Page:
8. What are the technical particularities of your creations?
Our creative process is not subject to a single prior idea that may be developed later on, rather it is a continuum in which one thing leads to another. We try to think and reflect on processes without a concrete opening and closure, so one idea accompanies us to meet another. We draw and observe objects all the time, looking at archive images that are present throughout the process, and making sketches and conducting mini-experiments that enable us to think and reflect about the shapes, textures, structures and images that we could use in creating the pieces. All this happens parallel to the construction of our objects, without a clearly differentiated before or after, so we could say that we build thinking and think about building.
9. What advice could you give to budding artists who would like to create sculptural design
The time we spend on the project and each piece will remain very important to us. Our objects are born from us always observing, thinking and making, a dynamic process that accompanies us from the beginning of the project. This immersive temporality makes every step we take critically thought out and analysed, learning from mistakes, and trying to maintain a consistent and more robust line of work every day.
10. If your works had to belong to a design movement, in which would you place them?
We prefer to think that our work is not defined by a concrete movement, but is shaped by the sum of them, as a kind of palimpsest.
11. What designers have influenced you?
Our focus has a strong naturalistic and historical character. We find the ancient forms and ancestral ways of production that really interest us throughout different times in history. We continually observe primitive designs produced with as few tools as possible, and above all, we pay special attention to Iberian, Roman and Greek designs, which are an intrinsic part of our Mediterranean culture. Looking at what surrounds us, we find textures, colours and shapes that the natural world offers if you dedicate enough time to its observation. This influence is mixed with the imaginary of designers such as Lucie Rie, Hans Cooper, Ewen Henderson and Johannes Nagel.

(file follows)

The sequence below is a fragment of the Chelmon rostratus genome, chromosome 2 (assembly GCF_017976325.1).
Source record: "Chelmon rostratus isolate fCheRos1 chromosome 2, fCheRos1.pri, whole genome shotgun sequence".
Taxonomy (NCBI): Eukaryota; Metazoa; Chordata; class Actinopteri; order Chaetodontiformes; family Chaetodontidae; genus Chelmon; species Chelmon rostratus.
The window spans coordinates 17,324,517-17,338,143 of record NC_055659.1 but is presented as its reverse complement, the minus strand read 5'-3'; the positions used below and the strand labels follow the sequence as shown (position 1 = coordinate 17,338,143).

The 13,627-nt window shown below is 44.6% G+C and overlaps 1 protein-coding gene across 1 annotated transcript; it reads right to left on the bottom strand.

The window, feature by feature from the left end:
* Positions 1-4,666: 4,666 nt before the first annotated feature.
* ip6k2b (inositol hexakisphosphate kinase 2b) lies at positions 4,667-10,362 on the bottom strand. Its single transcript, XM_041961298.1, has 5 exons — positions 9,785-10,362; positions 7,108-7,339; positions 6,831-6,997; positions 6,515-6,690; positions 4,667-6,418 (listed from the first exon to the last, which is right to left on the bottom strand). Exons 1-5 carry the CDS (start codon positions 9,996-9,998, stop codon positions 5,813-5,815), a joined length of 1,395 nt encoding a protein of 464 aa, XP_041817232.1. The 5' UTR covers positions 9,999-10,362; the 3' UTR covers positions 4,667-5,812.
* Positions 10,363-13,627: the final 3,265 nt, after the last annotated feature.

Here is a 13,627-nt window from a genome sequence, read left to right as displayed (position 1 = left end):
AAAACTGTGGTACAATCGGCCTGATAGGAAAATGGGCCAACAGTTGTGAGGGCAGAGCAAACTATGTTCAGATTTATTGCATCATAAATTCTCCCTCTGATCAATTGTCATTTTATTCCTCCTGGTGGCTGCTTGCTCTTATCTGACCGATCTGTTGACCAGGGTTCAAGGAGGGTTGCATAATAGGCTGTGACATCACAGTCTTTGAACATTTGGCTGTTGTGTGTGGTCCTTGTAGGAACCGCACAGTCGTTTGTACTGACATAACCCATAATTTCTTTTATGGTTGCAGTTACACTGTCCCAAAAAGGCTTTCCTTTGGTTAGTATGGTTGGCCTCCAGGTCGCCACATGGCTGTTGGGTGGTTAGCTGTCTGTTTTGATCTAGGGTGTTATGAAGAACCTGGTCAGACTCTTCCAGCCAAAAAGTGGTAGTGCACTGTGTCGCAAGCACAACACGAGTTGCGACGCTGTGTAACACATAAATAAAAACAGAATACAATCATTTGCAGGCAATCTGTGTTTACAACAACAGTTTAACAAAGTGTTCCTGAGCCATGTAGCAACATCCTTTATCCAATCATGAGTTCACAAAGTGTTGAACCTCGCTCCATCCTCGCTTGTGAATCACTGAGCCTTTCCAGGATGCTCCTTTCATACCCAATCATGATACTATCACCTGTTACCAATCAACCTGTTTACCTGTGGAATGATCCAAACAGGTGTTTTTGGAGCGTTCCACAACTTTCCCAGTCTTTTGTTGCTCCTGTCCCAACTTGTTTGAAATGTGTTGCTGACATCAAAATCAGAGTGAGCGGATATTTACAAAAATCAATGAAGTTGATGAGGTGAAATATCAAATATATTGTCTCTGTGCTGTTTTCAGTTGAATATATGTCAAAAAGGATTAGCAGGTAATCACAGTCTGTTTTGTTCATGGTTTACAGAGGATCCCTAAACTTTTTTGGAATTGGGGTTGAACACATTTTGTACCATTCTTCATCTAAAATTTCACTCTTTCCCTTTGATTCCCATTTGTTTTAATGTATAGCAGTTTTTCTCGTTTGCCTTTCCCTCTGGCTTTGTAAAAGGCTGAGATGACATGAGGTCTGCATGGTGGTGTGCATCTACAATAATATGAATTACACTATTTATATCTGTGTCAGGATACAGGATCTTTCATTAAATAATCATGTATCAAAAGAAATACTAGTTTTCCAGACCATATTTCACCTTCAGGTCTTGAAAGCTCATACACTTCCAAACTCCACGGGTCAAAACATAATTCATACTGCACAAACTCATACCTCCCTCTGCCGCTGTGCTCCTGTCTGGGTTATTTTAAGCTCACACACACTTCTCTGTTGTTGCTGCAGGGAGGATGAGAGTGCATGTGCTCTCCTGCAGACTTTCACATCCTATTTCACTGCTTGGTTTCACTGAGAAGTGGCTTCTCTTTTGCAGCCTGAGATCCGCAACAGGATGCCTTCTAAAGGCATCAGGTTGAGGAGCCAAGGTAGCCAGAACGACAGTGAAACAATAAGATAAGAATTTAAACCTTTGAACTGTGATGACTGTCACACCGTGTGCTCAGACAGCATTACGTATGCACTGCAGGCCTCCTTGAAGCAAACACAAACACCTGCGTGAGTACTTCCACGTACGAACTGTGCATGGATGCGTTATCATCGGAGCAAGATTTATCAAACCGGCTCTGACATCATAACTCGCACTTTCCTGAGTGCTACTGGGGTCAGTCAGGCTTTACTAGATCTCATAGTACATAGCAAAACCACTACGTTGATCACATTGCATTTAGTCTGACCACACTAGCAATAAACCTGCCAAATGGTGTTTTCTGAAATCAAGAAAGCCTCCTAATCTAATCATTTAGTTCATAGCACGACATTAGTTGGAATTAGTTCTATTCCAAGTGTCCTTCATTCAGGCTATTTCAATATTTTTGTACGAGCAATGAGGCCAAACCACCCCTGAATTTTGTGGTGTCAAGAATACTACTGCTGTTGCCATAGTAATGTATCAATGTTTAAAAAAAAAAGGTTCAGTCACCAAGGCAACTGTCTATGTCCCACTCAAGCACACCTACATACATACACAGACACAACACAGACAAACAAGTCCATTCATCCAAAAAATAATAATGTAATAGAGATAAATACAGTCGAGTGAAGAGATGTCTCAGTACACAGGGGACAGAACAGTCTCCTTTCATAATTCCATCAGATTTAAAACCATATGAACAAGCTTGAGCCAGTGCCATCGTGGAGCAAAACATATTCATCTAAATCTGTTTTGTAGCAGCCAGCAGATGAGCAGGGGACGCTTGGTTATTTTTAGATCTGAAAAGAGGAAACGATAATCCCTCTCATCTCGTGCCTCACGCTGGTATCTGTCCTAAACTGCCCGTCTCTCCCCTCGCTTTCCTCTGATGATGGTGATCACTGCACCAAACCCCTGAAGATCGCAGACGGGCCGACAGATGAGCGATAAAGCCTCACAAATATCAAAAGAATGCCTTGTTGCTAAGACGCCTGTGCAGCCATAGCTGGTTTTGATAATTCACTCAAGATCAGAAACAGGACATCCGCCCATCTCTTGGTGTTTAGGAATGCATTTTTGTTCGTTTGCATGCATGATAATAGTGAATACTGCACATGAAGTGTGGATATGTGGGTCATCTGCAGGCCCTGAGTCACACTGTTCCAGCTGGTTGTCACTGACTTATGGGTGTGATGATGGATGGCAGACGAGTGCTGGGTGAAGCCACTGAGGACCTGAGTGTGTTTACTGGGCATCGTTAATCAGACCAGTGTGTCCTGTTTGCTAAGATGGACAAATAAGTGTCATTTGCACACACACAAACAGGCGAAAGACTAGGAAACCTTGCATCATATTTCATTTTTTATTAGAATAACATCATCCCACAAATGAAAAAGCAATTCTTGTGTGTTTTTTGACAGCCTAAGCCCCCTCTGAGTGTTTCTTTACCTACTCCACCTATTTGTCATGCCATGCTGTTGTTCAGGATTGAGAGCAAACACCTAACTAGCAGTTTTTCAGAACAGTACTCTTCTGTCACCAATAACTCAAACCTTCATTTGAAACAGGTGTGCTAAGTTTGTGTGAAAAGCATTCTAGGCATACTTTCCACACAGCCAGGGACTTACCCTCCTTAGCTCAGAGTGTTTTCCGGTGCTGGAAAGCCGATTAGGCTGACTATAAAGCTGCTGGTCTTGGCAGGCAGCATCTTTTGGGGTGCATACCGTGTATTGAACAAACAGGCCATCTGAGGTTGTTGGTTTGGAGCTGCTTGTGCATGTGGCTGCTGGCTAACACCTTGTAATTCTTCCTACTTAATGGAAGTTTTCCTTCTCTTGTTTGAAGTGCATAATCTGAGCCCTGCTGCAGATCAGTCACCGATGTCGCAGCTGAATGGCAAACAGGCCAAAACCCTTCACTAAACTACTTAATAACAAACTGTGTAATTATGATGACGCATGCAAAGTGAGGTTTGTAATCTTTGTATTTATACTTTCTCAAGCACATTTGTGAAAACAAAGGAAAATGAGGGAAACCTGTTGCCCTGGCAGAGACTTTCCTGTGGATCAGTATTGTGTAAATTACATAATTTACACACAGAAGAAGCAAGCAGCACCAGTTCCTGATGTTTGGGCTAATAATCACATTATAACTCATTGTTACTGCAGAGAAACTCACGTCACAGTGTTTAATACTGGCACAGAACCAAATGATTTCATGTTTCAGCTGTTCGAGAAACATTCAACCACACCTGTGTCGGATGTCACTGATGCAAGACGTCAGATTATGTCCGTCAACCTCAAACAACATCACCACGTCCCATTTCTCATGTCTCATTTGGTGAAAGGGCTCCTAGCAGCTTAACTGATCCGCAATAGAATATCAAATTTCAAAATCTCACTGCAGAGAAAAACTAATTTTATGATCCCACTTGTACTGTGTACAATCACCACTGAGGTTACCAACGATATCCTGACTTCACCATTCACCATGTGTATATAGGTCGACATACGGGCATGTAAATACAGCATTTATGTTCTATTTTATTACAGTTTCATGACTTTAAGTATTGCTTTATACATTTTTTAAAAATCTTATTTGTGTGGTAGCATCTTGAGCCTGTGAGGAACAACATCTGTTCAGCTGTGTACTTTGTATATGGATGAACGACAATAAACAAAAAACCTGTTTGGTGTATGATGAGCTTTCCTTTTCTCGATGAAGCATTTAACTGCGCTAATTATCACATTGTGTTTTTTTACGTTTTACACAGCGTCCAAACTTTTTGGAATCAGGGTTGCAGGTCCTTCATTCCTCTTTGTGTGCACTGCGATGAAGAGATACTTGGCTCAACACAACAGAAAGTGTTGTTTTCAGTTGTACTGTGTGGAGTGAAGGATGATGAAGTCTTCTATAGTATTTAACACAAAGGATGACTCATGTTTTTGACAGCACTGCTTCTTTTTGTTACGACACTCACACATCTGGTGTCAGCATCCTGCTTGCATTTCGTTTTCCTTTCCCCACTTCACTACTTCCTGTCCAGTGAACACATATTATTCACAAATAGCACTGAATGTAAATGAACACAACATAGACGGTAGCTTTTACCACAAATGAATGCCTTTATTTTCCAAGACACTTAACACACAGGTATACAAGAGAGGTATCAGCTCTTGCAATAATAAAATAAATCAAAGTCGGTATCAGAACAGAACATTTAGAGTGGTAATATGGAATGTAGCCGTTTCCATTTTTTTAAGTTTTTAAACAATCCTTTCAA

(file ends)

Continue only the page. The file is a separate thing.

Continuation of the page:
12. Which contemporary designers do you appreciate?
Faye Toogood, TODOMUTA studio, Max Lamb, Vicenzo De Cotiis and Nacho Carbonel.
13. Which contemporary artists in any kind of artistic field have you been inspired by?
Olafur Eliasson, James Turrell, Anish Kapoor, Gerhard Richter, Michael Müller, Allan McCollum, Rebeca Horn, LEUNORA SALIHU, Jenny Brosinski, THOMAS SCHÜTTE, and PETER DOIG.
14. If you had to summarize your creations in one word or sentence, what would it be?
Address. Calle Puerto Rico nº40 bajo izquierda, Valencia.